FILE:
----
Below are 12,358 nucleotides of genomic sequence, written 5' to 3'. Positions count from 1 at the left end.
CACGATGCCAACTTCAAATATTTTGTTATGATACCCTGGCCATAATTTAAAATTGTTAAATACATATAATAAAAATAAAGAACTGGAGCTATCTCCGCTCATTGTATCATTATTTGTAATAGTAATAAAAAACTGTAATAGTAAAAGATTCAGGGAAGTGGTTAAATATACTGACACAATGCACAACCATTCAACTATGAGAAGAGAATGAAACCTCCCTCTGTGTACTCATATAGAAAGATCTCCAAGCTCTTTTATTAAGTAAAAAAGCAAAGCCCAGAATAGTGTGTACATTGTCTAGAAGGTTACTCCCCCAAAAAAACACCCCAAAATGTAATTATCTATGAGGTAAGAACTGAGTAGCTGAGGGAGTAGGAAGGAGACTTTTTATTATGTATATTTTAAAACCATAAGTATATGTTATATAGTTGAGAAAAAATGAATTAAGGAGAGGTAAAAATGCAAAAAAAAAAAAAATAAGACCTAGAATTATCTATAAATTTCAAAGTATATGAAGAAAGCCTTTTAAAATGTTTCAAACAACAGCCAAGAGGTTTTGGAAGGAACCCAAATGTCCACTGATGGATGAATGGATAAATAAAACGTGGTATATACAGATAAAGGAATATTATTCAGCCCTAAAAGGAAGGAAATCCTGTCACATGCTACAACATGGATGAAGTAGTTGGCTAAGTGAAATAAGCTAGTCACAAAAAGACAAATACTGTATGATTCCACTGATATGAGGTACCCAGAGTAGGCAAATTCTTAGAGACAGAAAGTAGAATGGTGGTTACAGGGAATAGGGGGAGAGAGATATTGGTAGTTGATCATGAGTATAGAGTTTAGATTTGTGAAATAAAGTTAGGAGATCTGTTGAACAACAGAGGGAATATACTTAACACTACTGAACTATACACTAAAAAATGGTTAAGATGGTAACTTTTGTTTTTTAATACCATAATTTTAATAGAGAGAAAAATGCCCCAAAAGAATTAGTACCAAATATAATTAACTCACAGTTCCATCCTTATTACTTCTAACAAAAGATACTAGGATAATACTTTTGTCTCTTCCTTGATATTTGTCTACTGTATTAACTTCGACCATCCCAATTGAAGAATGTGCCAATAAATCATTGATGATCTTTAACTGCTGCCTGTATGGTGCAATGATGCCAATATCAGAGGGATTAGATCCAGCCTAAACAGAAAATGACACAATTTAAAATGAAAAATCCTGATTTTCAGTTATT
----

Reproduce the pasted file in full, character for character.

Below are 12,358 nucleotides of genomic sequence, written 5' to 3'. Positions count from 1 at the left end.
CACGATGCCAACTTCAAATATTTTGTTATGATACCCTGGCCATAATTTAAAATTGTTAAATACATATAATAAAAATAAAGAACTGGAGCTATCTCCGCTCATTGTATCATTATTTGTAATAGTAATAAAAAACTGTAATAGTAAAAGATTCAGGGAAGTGGTTAAATATACTGACACAATGCACAACCATTCAACTATGAGAAGAGAATGAAACCTCCCTCTGTGTACTCATATAGAAAGATCTCCAAGCTCTTTTATTAAGTAAAAAAGCAAAGCCCAGAATAGTGTGTACATTGTCTAGAAGGTTACTCCCCCAAAAAAACACCCCAAAATGTAATTATCTATGAGGTAAGAACTGAGTAGCTGAGGGAGTAGGAAGGAGACTTTTTATTATGTATATTTTAAAACCATAAGTATATGTTATATAGTTGAGAAAAAATGAATTAAGGAGAGGTAAAAATGCAAAAAAAAAAAAAATAAGACCTAGAATTATCTATAAATTTCAAAGTATATGAAGAAAGCCTTTTAAAATGTTTCAAACAACAGCCAAGAGGTTTTGGAAGGAACCCAAATGTCCACTGATGGATGAATGGATAAATAAAACGTGGTATATACAGATAAAGGAATATTATTCAGCCCTAAAAGGAAGGAAATCCTGTCACATGCTACAACATGGATGAAGTAGTTGGCTAAGTGAAATAAGCTAGTCACAAAAAGACAAATACTGTATGATTCCACTGATATGAGGTACCCAGAGTAGGCAAATTCTTAGAGACAGAAAGTAGAATGGTGGTTACAGGGAATAGGGGGAGAGAGATATTGGTAGTTGATCATGAGTATAGAGTTTAGATTTGTGAAATAAAGTTAGGAGATCTGTTGAACAACAGAGGGAATATACTTAACACTACTGAACTATACACTAAAAAATGGTTAAGATGGTAACTTTTGTTTTTTAATACCATAATTTTAATAGAGAGAAAAATGCCCCAAAAGAATTAGTACCAAATATAATTAACTCACAGTTCCATCCTTATTACTTCTAACAAAAGATACTAGGATAATACTTTTGTCTCTTCCTTGATATTTGTCTACTGTATTAACTTCGACCATCCCAATTGAAGAATGTGCCAATAAATCATTGATGATCTTTAACTGCTGCCTGTATGGTGCAATGATGCCAATATCAGAGGGATTAGATCCAGCCTAAACAGAAAATGACACAATTTAAAATGAAAAATCCTGATTTTCAGTTATT